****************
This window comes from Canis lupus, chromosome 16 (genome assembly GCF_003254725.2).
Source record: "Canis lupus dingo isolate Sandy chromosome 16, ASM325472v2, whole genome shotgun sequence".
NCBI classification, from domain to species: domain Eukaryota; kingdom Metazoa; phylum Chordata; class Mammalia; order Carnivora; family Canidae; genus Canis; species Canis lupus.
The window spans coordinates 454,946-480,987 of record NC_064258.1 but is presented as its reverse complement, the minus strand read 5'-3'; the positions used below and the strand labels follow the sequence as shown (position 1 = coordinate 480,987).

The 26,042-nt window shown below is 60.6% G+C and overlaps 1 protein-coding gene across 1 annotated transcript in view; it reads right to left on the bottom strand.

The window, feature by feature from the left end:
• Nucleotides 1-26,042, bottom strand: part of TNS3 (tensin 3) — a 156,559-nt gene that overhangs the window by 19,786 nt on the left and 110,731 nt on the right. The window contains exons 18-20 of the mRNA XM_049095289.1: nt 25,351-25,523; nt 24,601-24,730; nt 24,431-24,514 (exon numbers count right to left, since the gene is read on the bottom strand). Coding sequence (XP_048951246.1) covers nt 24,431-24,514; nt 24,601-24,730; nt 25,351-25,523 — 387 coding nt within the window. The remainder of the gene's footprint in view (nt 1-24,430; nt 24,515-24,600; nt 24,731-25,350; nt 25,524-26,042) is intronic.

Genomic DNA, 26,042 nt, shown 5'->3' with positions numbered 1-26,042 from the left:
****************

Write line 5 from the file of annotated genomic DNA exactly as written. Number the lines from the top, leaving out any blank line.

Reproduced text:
The 26,042-nt window shown below is 60.6% G+C and overlaps 1 protein-coding gene across 1 annotated transcript in view; it reads right to left on the bottom strand.